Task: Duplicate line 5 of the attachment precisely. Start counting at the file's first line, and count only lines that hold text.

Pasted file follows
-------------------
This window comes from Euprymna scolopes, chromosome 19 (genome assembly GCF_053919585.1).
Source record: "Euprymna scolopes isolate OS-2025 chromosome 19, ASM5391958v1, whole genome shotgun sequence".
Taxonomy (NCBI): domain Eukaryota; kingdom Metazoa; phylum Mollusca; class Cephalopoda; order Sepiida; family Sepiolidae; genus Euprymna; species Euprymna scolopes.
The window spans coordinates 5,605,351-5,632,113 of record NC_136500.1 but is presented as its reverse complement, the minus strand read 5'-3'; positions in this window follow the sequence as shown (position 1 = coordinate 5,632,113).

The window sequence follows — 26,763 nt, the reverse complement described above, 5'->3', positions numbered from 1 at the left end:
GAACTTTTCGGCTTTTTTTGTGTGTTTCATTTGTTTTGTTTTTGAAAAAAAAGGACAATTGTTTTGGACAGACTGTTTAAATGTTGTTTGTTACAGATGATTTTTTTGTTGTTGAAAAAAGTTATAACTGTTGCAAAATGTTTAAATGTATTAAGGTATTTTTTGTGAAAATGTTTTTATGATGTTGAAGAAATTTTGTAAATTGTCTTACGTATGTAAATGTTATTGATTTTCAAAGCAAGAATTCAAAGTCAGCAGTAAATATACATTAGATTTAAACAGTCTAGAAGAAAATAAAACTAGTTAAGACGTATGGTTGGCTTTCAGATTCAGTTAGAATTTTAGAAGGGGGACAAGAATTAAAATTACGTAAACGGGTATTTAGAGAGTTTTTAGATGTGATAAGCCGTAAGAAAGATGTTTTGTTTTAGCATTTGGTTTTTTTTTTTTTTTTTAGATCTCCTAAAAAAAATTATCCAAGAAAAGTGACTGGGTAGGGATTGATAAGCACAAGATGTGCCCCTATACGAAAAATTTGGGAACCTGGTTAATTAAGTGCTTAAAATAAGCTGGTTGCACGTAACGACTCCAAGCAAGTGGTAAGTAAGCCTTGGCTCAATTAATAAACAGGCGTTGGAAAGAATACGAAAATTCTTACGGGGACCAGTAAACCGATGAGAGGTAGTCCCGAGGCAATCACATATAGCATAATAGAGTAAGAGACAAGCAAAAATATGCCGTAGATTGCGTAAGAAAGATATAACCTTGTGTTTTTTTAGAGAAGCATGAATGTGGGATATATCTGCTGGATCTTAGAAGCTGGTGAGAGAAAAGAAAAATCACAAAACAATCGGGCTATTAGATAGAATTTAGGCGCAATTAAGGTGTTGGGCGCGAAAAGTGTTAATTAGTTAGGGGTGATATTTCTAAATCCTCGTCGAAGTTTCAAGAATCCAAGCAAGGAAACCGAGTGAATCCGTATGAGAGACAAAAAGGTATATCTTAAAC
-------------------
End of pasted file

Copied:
The window sequence follows — 26,763 nt, the reverse complement described above, 5'->3', positions numbered from 1 at the left end: